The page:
Kathy @ SMART Living said...

Hi Tom! How wonderful that you live so close to be able to take a train so inexpensively to the "big city!" Looks like you had a wonderful time. ~Kathy

Tom said...

Yeah, I love that quote, too. He's a visual artist, but very good at expressing his feelings with words as well. And yes, we did go from the Hamilton station, where you can park overnight -- $10 for 24 hours; we owed $17 by the time we got back (no senior discount).

stephen Hayes said...

Thanks for sharing these arty photographs. I've never seen that depiction of Michelangelo, posed in the position of his famous sculpture of Moses.

David @ iretiredyoung said...

"Isn't it wonderful that we're retired and can do these things!" YES (in capitals because I'm shouting😀)

Carole said...

i just love NYC. So much fun to visit! I'd never want to live there, but the cultural experiences, great restaurants and hustle bustle of the city are unbeatable.

retirementreflections said...

Hi, Tom - I wholeheartedly agree that it is INCREDIBLY WONDERFUL that we're retired and can do these things. Especially when it includes dinner at Smith and Wollensky's! Love the art work. Thank you for sharing this with us.

Unknown said...

I was at the Met a couple of weeks ago, but the Micheangelo exhibit was only opened to members and it was super busy in the museum. I am making a return trip after in January to see this exhibit.

I am thinking of staying in the city which I have never done. I have checked out hotels which are either too pricey and/or not located where I want to be. I will check into airbnb as I have used them in the past with good results. Thanks for mentioning this in your post.

Living near the train line to NYC from Connecticut and retired gives me many opportunities to visit all the wonderful places in NYC that I couldn't do while working because of time limits. Not a problem anymore!

Also, I will be visiting the American Museum of Natural History. They have a new exhibit called Our Senses and I want to visit the Butterfly Conservatory before it ends.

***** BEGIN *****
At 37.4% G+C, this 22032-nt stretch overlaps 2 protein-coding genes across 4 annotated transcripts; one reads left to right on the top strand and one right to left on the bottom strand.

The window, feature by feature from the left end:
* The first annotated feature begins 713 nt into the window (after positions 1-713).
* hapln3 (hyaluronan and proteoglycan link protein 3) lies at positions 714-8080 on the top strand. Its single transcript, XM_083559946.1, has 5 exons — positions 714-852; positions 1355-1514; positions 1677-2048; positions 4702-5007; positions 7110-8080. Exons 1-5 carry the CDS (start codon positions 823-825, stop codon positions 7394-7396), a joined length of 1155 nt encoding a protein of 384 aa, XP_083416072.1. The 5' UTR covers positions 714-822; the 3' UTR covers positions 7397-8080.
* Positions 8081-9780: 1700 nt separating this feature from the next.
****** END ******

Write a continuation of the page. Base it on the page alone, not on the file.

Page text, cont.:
Anonymous said...

I am thrilled with the freedom that retirement has given us. We can make last minute plans... or choose to do nothing - whatever we want. And, I love the discounts. We aren't old enough to take advantage of them all, but we certainly do what we can. (Although, we were recently given a 10% "senior discount" at a local restaurant without asking... I was a little put off about that :) .)

Meryl Baer said...

I love visiting New York City. And yes it is wonderful to be a free retiree!

Anonymous said...

Nice photos. I was last in NYC in 1997 for a week. We had a good time.

Sue from Sizzling Towards 60 & Beyond said...

I love the different styles of art between Michaelangelo and Hockney. Loved the shot of the skyline across the lake. We were in NYC November 3 years ago so thanks for the memories.
Sue from Sizzling Towards 60 & Beyond

Rebecca Olkowski said...

I loved going to the Metropolitan Museum when I was in New York. (It's been a long while) Don't you just love those senior discounts?

Anonymous said...

Visiting nycas I read your blog entry. We visit 2-3 times a year as my son lives here. We were caught in the terrorist incident by port author but nothing seems to bother New Yorkers! After a few hours it was business as usual. So we went to see the Michaelangelo exhibit as well as the Hockney. Both terrific. But I have to say the older I get the less I like coming into Manhattan. Just too difficult , crowded and a bit cold to walk all around which is what we usually try to do. Can’t wait to go home! Ellen

Jennifer (UnfoldAndBegin) said...

Love the picture of the NYC skyline across the lake. It's been a couple of years since I've taken the train into the city. You've inspired me to do it again soon.